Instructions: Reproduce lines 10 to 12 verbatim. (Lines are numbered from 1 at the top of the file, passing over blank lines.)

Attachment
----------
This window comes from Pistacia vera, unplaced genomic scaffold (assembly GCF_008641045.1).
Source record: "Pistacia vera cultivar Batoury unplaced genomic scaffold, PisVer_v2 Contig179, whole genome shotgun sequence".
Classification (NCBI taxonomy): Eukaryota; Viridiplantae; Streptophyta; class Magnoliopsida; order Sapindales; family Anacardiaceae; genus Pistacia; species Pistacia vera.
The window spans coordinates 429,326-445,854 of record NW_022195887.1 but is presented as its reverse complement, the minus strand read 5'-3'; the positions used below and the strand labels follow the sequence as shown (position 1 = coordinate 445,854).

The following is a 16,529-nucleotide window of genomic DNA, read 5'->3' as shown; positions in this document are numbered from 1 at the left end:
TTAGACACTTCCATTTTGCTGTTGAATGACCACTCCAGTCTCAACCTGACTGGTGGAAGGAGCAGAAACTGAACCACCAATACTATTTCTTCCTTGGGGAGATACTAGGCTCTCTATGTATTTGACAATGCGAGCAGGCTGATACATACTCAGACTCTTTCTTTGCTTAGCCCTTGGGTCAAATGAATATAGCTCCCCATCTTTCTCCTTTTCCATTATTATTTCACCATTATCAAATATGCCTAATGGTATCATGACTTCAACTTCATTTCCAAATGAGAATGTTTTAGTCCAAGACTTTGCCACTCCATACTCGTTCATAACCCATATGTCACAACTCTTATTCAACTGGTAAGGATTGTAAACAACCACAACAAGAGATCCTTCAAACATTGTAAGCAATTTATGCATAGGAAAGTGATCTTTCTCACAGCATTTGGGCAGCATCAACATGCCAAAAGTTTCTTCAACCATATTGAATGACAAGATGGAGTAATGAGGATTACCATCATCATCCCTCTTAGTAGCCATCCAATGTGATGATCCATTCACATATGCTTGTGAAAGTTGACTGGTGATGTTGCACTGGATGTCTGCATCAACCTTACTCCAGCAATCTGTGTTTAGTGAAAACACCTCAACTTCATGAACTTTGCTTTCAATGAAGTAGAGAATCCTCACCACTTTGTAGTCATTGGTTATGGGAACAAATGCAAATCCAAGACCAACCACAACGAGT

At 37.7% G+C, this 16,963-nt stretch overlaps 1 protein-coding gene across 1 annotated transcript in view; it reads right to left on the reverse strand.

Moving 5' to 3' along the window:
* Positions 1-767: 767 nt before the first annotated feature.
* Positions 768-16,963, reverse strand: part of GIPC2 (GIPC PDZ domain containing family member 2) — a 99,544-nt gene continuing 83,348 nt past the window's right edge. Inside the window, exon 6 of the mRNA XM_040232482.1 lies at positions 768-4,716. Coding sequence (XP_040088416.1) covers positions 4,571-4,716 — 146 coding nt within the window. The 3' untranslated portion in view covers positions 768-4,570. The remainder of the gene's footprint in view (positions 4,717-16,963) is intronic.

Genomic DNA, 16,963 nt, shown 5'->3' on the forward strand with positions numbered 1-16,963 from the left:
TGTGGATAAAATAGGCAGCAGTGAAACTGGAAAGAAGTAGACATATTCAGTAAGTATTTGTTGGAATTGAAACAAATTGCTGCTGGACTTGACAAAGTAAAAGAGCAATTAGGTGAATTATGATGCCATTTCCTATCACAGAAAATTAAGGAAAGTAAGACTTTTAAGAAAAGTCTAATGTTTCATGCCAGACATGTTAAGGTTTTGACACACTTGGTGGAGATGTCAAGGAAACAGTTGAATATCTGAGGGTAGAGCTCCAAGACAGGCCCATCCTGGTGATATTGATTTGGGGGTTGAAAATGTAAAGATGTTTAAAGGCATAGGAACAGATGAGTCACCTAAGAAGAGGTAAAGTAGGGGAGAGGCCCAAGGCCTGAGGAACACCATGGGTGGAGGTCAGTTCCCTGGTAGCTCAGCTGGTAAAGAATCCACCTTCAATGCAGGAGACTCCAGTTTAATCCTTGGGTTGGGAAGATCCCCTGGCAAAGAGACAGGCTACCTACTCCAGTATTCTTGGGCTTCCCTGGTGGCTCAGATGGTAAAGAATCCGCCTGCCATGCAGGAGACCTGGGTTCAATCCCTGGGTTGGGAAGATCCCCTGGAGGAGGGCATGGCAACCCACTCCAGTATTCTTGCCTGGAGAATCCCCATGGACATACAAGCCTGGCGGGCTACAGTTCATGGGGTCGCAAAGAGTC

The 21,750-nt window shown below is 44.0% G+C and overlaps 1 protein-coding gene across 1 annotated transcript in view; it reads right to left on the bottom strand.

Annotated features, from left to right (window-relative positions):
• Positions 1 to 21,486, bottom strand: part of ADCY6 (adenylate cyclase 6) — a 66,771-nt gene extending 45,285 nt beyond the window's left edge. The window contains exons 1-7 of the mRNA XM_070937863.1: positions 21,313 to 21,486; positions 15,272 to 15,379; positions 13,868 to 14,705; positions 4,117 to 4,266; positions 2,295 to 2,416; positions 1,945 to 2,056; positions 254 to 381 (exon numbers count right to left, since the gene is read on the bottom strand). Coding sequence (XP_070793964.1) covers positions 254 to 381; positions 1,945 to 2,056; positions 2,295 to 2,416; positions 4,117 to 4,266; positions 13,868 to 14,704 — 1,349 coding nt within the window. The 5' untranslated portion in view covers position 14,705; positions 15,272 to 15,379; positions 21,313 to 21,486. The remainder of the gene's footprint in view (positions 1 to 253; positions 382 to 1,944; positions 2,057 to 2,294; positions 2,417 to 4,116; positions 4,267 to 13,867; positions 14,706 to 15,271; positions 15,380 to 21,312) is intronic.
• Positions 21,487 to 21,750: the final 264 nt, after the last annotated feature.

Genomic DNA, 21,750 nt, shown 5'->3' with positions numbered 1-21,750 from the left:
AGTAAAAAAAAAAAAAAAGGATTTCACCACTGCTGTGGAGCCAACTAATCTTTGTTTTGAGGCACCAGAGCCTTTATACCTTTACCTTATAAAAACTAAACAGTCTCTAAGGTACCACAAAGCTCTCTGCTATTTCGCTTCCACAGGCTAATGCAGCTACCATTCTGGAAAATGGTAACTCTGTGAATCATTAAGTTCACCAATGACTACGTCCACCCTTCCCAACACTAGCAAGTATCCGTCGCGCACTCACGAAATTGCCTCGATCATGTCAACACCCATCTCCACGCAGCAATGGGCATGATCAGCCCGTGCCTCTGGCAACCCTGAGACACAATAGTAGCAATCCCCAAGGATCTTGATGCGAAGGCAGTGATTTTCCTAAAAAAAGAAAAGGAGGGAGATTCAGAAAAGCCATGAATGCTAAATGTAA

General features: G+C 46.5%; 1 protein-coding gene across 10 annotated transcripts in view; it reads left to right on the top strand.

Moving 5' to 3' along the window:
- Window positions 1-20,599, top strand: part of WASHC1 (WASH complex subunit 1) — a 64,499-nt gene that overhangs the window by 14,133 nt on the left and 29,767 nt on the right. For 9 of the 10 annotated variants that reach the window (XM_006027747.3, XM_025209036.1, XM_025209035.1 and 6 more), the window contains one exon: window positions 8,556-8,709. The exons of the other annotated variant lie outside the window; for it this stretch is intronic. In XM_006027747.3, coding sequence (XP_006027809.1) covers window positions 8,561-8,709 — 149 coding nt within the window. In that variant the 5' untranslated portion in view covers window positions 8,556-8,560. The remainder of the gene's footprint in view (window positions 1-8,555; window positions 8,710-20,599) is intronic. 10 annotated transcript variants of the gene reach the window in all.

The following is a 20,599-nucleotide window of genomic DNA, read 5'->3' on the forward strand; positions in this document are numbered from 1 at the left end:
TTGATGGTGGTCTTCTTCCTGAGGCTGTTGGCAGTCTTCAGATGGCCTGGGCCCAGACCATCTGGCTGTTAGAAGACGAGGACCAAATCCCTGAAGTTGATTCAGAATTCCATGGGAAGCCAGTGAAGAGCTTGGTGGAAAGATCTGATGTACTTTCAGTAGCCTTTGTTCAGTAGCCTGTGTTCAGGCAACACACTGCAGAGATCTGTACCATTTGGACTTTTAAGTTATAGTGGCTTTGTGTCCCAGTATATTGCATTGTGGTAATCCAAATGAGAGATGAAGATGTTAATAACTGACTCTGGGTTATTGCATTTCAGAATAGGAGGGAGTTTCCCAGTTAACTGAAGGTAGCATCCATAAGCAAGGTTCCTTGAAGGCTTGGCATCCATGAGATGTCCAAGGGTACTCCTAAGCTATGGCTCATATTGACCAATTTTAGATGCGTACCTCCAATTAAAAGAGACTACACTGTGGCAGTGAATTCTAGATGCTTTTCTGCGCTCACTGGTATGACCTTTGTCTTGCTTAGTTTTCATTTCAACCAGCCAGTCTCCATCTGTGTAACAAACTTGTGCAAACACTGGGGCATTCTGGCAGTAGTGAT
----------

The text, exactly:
* Positions 768-16,963, reverse strand: part of GIPC2 (GIPC PDZ domain containing family member 2) — a 99,544-nt gene continuing 83,348 nt past the window's right edge. Inside the window, exon 6 of the mRNA XM_040232482.1 lies at positions 768-4,716. Coding sequence (XP_040088416.1) covers positions 4,571-4,716 — 146 coding nt within the window. The 3' untranslated portion in view covers positions 768-4,570. The remainder of the gene's footprint in view (positions 4,717-16,963) is intronic.

Genomic DNA, 16,963 nt, shown 5'->3' on the forward strand with positions numbered 1-16,963 from the left:
TGTGGATAAAATAGGCAGCAGTGAAACTGGAAAGAAGTAGACATATTCAGTAAGTATTTGTTGGAATTGAAACAAATTGCTGCTGGACTTGACAAAGTAAAAGAGCAATTAGGTGAATTATGATGCCATTTCCTATCACAGAAAATTAAGGAAAGTAAGACTTTTAAGAAAAGTCTAATGTTTCATGCCAGACATGTTAAGGTTTTGACACACTTGGTGGAGATGTCAAGGAAACAGTTGAATATCTGAGGGTAGAGCTCCAAGACAGGCCCATCCTGGTGATATTGATTTGGGGGTTGAAAATGTAAAGATGTTTAAAGGCATAGGAACAGATGAGTCACCTAAGAAGAGGTAAAGTAGGGGAGAGGCCCAAGGCCTGAGGAACACCATGGGTGGAGGTCAGTTCCCTGGTAGCTCAGCTGGTAAAGAATCCACCTTCAATGCAGGAGACTCCAGTTTAATCCTTGGGTTGGGAAGATCCCCTGGCAAAGAGACAGGCTACCTACTCCAGTATTCTTGGGCTTCCCTGGTGGCTCAGATGGTAAAGAATCCGCCTGCCATGCAGGAGACCTGGGTTCAATCCCTGGGTTGGGAAGATCCCCTGGAGGAGGGCATGGCAACCCACTCCAGTATTCTTGCCTGGAGAATCCCCATGGACATACAAGCCTGGCGGGCTACAGTTCATGGGGTCGCAAAGAGTC